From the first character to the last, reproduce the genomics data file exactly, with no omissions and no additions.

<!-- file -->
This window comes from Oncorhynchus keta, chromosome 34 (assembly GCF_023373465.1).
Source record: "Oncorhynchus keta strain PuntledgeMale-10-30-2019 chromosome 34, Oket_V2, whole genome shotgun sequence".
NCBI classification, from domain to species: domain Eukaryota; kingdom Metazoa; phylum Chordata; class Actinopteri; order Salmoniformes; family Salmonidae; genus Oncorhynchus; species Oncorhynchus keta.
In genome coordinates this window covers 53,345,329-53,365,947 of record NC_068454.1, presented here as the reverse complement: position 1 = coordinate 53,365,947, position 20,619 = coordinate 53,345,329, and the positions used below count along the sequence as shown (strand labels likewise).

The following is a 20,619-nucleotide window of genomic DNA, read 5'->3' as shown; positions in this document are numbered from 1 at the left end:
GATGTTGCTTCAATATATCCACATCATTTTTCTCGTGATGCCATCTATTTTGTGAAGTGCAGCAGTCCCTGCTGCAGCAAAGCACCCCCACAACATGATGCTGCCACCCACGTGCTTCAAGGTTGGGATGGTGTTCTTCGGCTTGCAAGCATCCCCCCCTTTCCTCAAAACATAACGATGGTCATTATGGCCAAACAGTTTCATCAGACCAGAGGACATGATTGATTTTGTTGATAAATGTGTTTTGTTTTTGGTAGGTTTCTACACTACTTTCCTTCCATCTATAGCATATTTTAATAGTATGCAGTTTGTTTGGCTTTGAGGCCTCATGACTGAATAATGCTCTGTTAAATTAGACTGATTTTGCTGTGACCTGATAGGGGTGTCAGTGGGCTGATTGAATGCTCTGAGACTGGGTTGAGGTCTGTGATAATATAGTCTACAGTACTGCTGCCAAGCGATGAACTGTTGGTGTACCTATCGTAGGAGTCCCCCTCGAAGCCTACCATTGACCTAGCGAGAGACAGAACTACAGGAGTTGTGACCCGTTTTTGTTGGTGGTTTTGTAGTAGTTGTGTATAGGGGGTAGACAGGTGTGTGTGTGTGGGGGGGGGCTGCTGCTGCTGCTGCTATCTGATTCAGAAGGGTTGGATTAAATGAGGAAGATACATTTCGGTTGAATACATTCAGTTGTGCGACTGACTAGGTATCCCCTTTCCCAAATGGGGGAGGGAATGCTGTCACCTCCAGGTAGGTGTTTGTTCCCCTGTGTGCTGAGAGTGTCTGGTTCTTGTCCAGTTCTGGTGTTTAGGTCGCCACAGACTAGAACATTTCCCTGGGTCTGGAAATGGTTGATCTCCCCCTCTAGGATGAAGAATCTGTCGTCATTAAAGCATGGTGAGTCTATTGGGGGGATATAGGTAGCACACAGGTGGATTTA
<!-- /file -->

This window comes from Oncorhynchus keta, chromosome 34 (assembly GCF_023373465.1).
Source record: "Oncorhynchus keta strain PuntledgeMale-10-30-2019 chromosome 34, Oket_V2, whole genome shotgun sequence".
NCBI classification, from domain to species: domain Eukaryota; kingdom Metazoa; phylum Chordata; class Actinopteri; order Salmoniformes; family Salmonidae; genus Oncorhynchus; species Oncorhynchus keta.
In genome coordinates this window covers 53,345,329-53,365,947 of record NC_068454.1, presented here as the reverse complement: position 1 = coordinate 53,365,947, position 20,619 = coordinate 53,345,329, and the positions used below count along the sequence as shown (strand labels likewise).

The following is a 20,619-nucleotide window of genomic DNA, read 5'->3' as shown; positions in this document are numbered from 1 at the left end:
GATGTTGCTTCAATATATCCACATCATTTTTCTCGTGATGCCATCTATTTTGTGAAGTGCAGCAGTCCCTGCTGCAGCAAAGCACCCCCACAACATGATGCTGCCACCCACGTGCTTCAAGGTTGGGATGGTGTTCTTCGGCTTGCAAGCATCCCCCCCTTTCCTCAAAACATAACGATGGTCATTATGGCCAAACAGTTTCATCAGACCAGAGGACATGATTGATTTTGTTGATAAATGTGTTTTGTTTTTGGTAGGTTTCTACACTACTTTCCTTCCATCTATAGCATATTTTAATAGTATGCAGTTTGTTTGGCTTTGAGGCCTCATGACTGAATAATGCTCTGTTAAATTAGACTGATTTTGCTGTGACCTGATAGGGGTGTCAGTGGGCTGATTGAATGCTCTGAGACTGGGTTGAGGTCTGTGATAATATAGTCTACAGTACTGCTGCCAAGCGATGAACTGTTGGTGTACCTATCGTAGGAGTCCCCCTCGAAGCCTACCATTGACCTAGCGAGAGACAGAACTACAGGAGTTGTGACCCGTTTTTGTTGGTGGTTTTGTAGTAGTTGTGTATAGGGGGTAGACAGGTGTGTGTGTGTGGGGGGGGGCTGCTGCTGCTGCTGCTATCTGATTCAGAAGGGTTGGATTAAATGAGGAAGATACATTTCGGTTGAATACATTCAGTTGTGCGACTGACTAGGTATCCCCTTTCCCAAATGGGGGAGGGAATGCTGTCACCTCCAGGTAGGTGTTTGTTCCCCTGTGTGCTGAGAGTGTCTGGTTCTTGTCCAGTTCTGGTGTTTAGGTCGCCACAGACTAGAACATTTCCCTGGGTCTGGAAATGGTTGATCTCCCCCTCTAGGATGAAGAATCTGTCGTCATTAAAGCATGGTGAGTCTATTGGGGGGATATAGGTAGCACACAGGTGGATTTA